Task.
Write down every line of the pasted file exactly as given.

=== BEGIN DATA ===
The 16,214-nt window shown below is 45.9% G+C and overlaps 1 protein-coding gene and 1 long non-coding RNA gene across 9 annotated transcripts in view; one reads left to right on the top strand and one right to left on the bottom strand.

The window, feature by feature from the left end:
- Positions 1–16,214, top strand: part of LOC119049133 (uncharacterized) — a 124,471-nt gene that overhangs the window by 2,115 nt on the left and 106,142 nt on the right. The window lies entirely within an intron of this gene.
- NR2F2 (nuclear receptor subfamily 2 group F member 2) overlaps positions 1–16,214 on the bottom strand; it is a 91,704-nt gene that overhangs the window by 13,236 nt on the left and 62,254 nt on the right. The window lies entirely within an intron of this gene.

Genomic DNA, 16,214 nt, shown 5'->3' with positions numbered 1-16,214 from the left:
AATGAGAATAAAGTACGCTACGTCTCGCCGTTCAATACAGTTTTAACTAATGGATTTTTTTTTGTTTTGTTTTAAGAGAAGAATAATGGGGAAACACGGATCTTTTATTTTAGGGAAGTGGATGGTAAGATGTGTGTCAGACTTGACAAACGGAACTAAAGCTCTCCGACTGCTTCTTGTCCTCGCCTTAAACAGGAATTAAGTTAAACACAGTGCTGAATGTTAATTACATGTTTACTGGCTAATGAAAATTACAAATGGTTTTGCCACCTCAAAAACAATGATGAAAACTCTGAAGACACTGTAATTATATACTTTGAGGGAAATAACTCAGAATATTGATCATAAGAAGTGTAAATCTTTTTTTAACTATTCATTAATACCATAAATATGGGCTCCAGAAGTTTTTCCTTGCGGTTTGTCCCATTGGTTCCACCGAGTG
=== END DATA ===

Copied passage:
The 16,214-nt window shown below is 45.9% G+C and overlaps 1 protein-coding gene and 1 long non-coding RNA gene across 9 annotated transcripts in view; one reads left to right on the top strand and one right to left on the bottom strand.

The window, feature by feature from the left end:
- Positions 1–16,214, top strand: part of LOC119049133 (uncharacterized) — a 124,471-nt gene that overhangs the window by 2,115 nt on the left and 106,142 nt on the right. The window lies entirely within an intron of this gene.
- NR2F2 (nuclear receptor subfamily 2 group F member 2) overlaps positions 1–16,214 on the bottom strand; it is a 91,704-nt gene that overhangs the window by 13,236 nt on the left and 62,254 nt on the right. The window lies entirely within an intron of this gene.

Genomic DNA, 16,214 nt, shown 5'->3' with positions numbered 1-16,214 from the left:
AATGAGAATAAAGTACGCTACGTCTCGCCGTTCAATACAGTTTTAACTAATGGATTTTTTTTTGTTTTGTTTTAAGAGAAGAATAATGGGGAAACACGGATCTTTTATTTTAGGGAAGTGGATGGTAAGATGTGTGTCAGACTTGACAAACGGAACTAAAGCTCTCCGACTGCTTCTTGTCCTCGCCTTAAACAGGAATTAAGTTAAACACAGTGCTGAATGTTAATTACATGTTTACTGGCTAATGAAAATTACAAATGGTTTTGCCACCTCAAAAACAATGATGAAAACTCTGAAGACACTGTAATTATATACTTTGAGGGAAATAACTCAGAATATTGATCATAAGAAGTGTAAATCTTTTTTTAACTATTCATTAATACCATAAATATGGGCTCCAGAAGTTTTTCCTTGCGGTTTGTCCCATTGGTTCCACCGAGTG